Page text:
I was delighted to browse through a copy of the first two volumes of the Irish Naturalist recently in UCC's Boole Library. In particular, I was drawn to the regular notices submitted by the Cork Naturalist's Field Club, which had been founded around the same time as the journal. In the first edition, an important message was given pride of place in the introduction:

"As we go to press, we recieve promise of support from the new Naturalist's Field Club at Cork, a notice of the establishment of which will be found on page 24. We heartily wish the Cork society a prosperous and useful career, and hope that other centres in the south and west of Ireland may soon follow the example of that city."

The Irish Naturalist was established in April 1892 by several Dublin-based naturalists as a medium through which those interested and studying nature in Ireland could publish notes and longer articles about Irish natural history.

'the fact that no journal of the kind exists in the country, is sufficient reason for our undertaking'In the first edition, the publishers noted that "the fact that no journal of the kind exists in the country, is sufficient reason for our undertaking". The journal was established upon a wave of both scientific and amateur interest in botany, zoology and geology around the end of the 19th century and the launch happened as a number of Field Clubs were being established around the country: Belfast (1863), Dublin (1886), Cork (1892) and Limerick (1892).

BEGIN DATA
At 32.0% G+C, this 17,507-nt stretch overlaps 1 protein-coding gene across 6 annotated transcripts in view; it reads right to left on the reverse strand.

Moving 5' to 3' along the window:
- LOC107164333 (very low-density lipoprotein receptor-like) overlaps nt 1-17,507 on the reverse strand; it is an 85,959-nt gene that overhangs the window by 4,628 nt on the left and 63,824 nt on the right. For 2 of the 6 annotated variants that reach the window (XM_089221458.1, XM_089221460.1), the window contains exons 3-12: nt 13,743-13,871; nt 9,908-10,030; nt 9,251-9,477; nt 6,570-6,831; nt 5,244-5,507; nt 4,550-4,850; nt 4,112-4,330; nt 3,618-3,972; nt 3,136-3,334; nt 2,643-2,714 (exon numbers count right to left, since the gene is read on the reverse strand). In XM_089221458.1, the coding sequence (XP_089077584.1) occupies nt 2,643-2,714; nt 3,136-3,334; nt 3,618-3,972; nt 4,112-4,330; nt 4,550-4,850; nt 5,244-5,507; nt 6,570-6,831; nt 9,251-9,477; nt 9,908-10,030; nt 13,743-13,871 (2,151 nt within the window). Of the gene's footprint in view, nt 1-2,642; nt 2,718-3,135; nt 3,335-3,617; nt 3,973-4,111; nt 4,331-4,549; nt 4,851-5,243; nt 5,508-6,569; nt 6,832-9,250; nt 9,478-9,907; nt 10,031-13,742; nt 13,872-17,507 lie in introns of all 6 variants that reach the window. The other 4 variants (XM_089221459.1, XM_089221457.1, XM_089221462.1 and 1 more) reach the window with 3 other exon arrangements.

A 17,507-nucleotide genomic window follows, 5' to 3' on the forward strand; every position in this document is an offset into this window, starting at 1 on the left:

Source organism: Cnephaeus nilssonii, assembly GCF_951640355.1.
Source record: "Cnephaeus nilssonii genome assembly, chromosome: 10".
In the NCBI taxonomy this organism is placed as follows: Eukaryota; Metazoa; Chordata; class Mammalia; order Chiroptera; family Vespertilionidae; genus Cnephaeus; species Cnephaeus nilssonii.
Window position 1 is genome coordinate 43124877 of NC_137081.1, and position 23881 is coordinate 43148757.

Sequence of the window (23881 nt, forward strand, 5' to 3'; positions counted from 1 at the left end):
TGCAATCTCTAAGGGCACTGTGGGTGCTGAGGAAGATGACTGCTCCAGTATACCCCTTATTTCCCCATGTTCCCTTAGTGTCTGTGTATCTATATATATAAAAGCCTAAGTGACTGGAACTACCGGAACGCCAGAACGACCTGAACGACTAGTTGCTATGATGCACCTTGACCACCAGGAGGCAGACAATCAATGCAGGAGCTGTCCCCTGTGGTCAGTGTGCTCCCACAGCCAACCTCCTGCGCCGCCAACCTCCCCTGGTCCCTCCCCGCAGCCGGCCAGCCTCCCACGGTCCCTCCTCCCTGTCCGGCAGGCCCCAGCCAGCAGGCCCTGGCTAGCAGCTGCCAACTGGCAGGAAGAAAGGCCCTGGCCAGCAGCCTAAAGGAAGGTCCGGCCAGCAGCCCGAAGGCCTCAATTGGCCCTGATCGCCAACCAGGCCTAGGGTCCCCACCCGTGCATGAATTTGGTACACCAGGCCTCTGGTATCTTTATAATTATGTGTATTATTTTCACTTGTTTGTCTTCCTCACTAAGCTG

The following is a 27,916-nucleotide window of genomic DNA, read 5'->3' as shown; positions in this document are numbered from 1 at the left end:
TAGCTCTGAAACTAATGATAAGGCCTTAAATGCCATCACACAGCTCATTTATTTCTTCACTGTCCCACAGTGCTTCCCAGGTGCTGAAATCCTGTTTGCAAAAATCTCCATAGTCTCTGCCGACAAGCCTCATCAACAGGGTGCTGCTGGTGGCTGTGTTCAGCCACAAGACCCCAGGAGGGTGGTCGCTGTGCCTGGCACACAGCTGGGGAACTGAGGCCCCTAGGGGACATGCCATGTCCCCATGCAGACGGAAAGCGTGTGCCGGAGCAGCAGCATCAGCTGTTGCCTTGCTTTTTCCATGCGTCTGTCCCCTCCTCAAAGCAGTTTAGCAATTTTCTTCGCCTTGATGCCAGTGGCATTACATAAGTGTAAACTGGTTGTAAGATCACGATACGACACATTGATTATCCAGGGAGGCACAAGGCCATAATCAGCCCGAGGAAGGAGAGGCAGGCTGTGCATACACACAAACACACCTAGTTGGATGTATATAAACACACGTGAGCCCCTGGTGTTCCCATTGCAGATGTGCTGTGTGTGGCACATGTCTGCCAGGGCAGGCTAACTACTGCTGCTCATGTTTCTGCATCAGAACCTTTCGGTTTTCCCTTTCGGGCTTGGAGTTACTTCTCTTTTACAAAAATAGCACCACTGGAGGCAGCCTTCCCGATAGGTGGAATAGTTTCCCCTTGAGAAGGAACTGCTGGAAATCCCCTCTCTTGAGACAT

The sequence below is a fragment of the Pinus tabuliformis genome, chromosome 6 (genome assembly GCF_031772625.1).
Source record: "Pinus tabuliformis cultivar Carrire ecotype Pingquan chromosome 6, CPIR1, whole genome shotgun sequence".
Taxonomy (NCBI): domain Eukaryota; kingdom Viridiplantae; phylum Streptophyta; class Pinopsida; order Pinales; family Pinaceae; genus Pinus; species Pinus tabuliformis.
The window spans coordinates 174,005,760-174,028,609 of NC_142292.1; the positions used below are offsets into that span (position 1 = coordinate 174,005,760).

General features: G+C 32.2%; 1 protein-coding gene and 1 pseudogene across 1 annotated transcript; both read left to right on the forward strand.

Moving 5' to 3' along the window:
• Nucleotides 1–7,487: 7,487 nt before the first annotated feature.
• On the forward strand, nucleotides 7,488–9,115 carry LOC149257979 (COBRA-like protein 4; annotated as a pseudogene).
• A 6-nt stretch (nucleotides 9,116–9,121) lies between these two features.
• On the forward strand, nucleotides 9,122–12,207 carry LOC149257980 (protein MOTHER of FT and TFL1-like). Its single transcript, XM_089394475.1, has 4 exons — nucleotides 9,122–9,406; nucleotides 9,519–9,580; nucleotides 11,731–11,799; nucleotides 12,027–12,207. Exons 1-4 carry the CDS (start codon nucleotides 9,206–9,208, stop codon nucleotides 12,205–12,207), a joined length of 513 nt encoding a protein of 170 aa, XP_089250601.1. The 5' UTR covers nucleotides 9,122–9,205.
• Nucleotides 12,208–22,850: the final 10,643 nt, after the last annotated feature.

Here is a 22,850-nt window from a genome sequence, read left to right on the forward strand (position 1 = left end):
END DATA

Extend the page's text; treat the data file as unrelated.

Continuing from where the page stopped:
The Irish Naturalist was published for 33 years and is now an important resource for 'naturalists' who wish to study the history of particular species in Ireland and study the development of science in Ireland.

During the period 1900-1922, interest in natural history began to decline, not least because of prevailing political uncertainties and the journal ceased publication in December 1924 (Wyse Jackson and Wyse Jackson, 1992). Almost immediately afterward, the Irish Naturalists' Journal was launched in Belfast in 1925. This journal continues to publish to this day.